The current invention is superior over prior art in the sense that resection is performed in a controlled manner. More specifically, the snare temperature is set as the controlled parameter of resection. It is commonly accepted that resection is preferable only above some threshold temperature of the snare's cutting edge but that too high temperatures are highly likely to involve complications.
Temperature control is achieved by the application of temperature sensors. Two preferred embodiments of the present invention involve: (i) an open-loop control system, where the operator/physician controls the electrical power supplied to the snare, in order to maintain temperatures in some working temperature range; and (ii) a close-loop control system, where an independent automatic temperature controller is applied to maintain some desired and pre-specified temperature above the threshold temperature.
Based on the foregoing discoveries, we provide an apparatus for polyp removal which includes:
(i) an endoscopic guide tube;
(ii) a heating element;
(iii) a power transmitting element traversing through the guide tube and communicating with the heating element; and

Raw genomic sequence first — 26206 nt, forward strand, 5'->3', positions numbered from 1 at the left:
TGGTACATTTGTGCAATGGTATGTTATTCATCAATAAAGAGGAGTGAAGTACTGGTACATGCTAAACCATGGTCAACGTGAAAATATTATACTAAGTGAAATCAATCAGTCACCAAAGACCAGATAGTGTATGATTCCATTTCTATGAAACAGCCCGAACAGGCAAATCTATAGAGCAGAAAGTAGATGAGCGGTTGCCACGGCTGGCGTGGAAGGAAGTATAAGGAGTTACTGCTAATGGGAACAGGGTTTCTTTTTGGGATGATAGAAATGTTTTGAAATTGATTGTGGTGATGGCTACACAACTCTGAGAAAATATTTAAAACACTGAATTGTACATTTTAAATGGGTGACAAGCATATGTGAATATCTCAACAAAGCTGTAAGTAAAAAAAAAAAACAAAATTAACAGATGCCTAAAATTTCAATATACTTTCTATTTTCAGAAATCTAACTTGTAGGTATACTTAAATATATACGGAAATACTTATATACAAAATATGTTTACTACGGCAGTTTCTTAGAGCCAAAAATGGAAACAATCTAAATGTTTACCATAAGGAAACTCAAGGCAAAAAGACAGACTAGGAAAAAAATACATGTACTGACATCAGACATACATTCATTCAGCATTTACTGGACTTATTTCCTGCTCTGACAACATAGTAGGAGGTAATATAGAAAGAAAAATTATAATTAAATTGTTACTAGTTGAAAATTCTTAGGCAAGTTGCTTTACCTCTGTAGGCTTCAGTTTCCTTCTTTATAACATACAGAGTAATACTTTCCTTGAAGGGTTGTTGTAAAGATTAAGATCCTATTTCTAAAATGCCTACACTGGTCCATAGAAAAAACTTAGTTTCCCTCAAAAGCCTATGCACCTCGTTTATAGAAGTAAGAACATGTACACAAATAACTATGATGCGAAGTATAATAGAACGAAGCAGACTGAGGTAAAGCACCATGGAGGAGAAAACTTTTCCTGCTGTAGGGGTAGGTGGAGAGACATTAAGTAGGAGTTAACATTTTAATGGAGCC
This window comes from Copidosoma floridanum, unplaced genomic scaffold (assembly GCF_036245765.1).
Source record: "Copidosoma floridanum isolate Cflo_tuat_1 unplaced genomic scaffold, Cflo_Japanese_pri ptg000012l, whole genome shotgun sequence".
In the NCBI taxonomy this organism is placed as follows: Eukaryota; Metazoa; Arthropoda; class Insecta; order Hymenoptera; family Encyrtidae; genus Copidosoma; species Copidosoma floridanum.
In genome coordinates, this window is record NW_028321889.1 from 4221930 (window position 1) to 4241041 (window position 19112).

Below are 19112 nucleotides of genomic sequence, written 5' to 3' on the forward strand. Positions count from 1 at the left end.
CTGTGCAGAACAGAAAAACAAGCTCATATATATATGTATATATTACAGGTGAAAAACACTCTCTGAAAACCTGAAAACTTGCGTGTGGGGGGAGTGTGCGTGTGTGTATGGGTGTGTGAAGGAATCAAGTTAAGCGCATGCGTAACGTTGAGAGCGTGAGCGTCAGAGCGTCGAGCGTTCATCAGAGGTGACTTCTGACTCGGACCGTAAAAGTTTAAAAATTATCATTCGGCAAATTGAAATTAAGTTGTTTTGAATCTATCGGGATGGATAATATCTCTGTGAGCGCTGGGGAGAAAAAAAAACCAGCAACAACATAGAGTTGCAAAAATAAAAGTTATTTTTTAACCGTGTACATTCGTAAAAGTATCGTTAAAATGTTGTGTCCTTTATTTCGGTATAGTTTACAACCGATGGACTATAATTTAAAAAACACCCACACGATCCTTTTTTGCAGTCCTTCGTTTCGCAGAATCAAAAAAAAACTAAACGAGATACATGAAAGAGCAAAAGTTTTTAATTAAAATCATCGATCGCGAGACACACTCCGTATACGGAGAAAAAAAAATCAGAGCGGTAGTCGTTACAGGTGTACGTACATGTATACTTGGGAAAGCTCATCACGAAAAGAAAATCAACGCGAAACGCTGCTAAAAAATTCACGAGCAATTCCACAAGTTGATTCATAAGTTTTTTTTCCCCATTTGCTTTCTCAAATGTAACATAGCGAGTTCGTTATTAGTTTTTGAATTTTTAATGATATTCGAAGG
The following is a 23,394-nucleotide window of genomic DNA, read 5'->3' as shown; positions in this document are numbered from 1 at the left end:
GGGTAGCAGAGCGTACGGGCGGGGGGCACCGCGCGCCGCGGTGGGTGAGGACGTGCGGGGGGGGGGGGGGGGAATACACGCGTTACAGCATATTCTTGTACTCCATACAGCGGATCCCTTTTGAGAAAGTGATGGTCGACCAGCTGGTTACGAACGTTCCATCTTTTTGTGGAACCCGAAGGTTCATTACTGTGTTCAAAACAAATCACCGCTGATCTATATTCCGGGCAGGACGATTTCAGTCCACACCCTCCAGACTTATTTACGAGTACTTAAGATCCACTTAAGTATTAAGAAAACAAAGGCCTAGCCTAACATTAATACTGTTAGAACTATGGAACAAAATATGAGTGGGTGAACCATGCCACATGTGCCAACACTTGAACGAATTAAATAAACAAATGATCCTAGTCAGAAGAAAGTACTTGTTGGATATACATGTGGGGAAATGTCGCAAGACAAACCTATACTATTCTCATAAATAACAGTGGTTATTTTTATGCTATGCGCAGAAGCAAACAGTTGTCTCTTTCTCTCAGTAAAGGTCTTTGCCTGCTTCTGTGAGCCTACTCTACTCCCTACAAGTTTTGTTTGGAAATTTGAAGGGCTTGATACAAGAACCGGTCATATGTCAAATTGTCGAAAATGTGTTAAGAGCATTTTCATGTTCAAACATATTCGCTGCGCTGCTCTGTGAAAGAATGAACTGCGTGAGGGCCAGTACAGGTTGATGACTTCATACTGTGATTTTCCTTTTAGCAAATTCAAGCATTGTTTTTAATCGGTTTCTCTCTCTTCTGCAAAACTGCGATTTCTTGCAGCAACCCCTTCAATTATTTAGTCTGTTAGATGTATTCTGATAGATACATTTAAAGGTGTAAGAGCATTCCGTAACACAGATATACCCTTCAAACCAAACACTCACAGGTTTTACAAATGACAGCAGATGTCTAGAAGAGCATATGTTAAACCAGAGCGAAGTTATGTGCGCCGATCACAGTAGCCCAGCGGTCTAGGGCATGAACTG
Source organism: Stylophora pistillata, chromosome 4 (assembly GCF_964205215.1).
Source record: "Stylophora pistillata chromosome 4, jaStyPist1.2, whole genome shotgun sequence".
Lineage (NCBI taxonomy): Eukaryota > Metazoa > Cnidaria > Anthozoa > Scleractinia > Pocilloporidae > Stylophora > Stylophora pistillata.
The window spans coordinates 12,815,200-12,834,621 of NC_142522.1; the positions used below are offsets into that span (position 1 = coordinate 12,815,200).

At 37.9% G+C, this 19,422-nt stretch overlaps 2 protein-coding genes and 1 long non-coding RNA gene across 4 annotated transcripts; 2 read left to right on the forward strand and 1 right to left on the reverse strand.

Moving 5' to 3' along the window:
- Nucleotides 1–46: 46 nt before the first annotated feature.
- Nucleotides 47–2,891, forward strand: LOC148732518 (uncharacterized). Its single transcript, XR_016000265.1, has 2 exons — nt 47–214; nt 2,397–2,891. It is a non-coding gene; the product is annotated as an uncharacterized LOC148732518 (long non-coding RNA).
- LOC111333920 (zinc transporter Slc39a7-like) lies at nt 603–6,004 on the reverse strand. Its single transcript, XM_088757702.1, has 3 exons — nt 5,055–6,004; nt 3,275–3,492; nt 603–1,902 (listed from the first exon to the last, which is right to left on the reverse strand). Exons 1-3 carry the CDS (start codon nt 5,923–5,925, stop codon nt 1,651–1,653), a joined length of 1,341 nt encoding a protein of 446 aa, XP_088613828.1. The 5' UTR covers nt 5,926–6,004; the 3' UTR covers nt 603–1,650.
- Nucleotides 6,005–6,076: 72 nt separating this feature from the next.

(iv) at least one temperature sensor for measuring temperature near the polyp.
Preferably present will be a temperature controlling element for receiving temperature information from the sensor and then signaling a power source for adjusting the temperature of the heating element. Another useful component is an electrical power/temperature sensor synchronization device for deactivating the applied electrical power during periods of temperature measurement.
A kit for polyp removal is also provided utilizing the aforementioned apparatus and including instructions accompanying the kit for deploying the apparatus. The instructions recite the following steps: